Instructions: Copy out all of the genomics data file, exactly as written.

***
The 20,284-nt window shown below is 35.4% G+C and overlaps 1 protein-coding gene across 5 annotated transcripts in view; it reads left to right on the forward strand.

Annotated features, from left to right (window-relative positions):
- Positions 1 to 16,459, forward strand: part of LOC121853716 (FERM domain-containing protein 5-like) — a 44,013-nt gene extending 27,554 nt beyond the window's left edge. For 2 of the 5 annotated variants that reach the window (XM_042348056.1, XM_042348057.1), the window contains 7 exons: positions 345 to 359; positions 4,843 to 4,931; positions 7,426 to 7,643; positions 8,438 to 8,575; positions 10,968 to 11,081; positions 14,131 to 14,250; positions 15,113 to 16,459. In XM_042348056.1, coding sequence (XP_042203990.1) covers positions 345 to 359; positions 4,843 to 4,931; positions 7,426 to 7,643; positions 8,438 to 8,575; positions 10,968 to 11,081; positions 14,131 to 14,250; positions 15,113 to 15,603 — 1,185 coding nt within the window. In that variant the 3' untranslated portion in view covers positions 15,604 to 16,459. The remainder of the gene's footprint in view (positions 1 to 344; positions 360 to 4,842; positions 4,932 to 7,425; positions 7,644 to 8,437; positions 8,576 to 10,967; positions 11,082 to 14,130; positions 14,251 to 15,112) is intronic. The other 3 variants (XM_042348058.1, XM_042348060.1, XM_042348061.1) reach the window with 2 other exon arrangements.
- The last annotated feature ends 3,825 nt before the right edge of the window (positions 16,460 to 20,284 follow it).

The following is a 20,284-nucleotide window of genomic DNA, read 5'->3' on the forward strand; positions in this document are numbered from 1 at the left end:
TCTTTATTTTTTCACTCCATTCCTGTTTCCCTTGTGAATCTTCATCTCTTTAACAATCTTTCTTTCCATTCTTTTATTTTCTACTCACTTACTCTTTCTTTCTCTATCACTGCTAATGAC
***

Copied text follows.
The 20,284-nt window shown below is 35.4% G+C and overlaps 1 protein-coding gene across 5 annotated transcripts in view; it reads left to right on the forward strand.

Annotated features, from left to right (window-relative positions):
- Positions 1 to 16,459, forward strand: part of LOC121853716 (FERM domain-containing protein 5-like) — a 44,013-nt gene extending 27,554 nt beyond the window's left edge. For 2 of the 5 annotated variants that reach the window (XM_042348056.1, XM_042348057.1), the window contains 7 exons: positions 345 to 359; positions 4,843 to 4,931; positions 7,426 to 7,643; positions 8,438 to 8,575; positions 10,968 to 11,081; positions 14,131 to 14,250; positions 15,113 to 16,459. In XM_042348056.1, coding sequence (XP_042203990.1) covers positions 345 to 359; positions 4,843 to 4,931; positions 7,426 to 7,643; positions 8,438 to 8,575; positions 10,968 to 11,081; positions 14,131 to 14,250; positions 15,113 to 15,603 — 1,185 coding nt within the window. In that variant the 3' untranslated portion in view covers positions 15,604 to 16,459. The remainder of the gene's footprint in view (positions 1 to 344; positions 360 to 4,842; positions 4,932 to 7,425; positions 7,644 to 8,437; positions 8,576 to 10,967; positions 11,082 to 14,130; positions 14,251 to 15,112) is intronic. The other 3 variants (XM_042348058.1, XM_042348060.1, XM_042348061.1) reach the window with 2 other exon arrangements.
- The last annotated feature ends 3,825 nt before the right edge of the window (positions 16,460 to 20,284 follow it).

The following is a 20,284-nucleotide window of genomic DNA, read 5'->3' on the forward strand; positions in this document are numbered from 1 at the left end:
TCTTTATTTTTTCACTCCATTCCTGTTTCCCTTGTGAATCTTCATCTCTTTAACAATCTTTCTTTCCATTCTTTTATTTTCTACTCACTTACTCTTTCTTTCTCTATCACTGCTAATGAC